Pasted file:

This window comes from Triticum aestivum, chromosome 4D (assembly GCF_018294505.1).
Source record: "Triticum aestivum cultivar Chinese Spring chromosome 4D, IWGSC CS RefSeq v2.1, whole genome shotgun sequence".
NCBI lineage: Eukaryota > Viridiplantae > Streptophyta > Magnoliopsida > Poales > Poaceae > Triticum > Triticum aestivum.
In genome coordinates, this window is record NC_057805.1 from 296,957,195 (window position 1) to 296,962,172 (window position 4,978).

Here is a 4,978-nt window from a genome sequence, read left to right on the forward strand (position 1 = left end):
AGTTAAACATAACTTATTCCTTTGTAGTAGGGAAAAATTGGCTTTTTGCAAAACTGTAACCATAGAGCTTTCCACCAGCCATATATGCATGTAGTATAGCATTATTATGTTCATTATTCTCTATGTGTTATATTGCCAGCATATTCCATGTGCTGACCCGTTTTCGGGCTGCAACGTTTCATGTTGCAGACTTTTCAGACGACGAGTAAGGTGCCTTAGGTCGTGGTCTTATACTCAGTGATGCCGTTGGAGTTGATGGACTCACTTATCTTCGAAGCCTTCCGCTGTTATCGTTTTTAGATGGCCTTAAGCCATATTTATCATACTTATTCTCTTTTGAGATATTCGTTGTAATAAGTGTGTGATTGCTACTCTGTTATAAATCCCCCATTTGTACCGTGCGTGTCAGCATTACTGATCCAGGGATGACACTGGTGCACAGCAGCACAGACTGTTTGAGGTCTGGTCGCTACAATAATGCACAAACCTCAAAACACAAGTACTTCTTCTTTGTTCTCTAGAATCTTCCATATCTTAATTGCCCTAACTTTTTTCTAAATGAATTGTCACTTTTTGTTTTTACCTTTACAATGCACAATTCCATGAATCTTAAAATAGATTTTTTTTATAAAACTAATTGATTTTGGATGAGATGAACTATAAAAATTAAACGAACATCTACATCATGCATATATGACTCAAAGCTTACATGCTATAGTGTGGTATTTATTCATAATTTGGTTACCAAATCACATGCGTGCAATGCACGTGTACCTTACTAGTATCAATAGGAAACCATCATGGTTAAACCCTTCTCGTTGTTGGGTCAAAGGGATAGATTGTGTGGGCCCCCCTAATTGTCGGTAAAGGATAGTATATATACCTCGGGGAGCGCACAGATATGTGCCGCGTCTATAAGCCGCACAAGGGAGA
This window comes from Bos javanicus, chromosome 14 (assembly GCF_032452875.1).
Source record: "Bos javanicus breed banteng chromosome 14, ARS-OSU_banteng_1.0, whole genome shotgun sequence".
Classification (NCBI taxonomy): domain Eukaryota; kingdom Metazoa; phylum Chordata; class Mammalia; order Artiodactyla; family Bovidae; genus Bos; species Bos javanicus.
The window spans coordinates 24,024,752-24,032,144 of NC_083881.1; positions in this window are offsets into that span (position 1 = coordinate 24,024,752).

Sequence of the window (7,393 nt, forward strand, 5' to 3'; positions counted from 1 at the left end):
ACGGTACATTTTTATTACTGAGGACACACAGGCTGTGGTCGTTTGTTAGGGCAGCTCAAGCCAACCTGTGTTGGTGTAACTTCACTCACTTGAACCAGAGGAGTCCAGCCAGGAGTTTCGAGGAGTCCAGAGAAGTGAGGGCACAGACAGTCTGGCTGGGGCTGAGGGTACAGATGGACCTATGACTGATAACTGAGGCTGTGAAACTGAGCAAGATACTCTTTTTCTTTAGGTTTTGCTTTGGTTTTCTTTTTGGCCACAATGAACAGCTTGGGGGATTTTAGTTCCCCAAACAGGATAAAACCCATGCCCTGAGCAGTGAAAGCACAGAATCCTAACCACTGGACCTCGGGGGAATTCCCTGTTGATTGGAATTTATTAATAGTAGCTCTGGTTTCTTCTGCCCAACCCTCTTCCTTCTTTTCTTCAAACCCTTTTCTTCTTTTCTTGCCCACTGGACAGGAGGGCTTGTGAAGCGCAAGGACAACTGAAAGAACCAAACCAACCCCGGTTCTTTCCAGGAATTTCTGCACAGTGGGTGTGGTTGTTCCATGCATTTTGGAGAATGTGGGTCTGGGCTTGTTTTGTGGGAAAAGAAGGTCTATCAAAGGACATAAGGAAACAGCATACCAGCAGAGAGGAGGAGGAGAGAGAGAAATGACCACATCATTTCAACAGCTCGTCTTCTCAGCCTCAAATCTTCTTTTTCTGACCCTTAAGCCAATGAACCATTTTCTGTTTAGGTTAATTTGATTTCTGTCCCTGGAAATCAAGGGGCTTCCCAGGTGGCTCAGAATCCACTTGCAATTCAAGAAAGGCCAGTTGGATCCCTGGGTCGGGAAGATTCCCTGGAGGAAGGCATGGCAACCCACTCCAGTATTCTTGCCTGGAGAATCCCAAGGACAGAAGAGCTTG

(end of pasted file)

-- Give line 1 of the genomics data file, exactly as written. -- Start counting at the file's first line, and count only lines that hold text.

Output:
This window comes from Triticum aestivum, chromosome 4D (assembly GCF_018294505.1).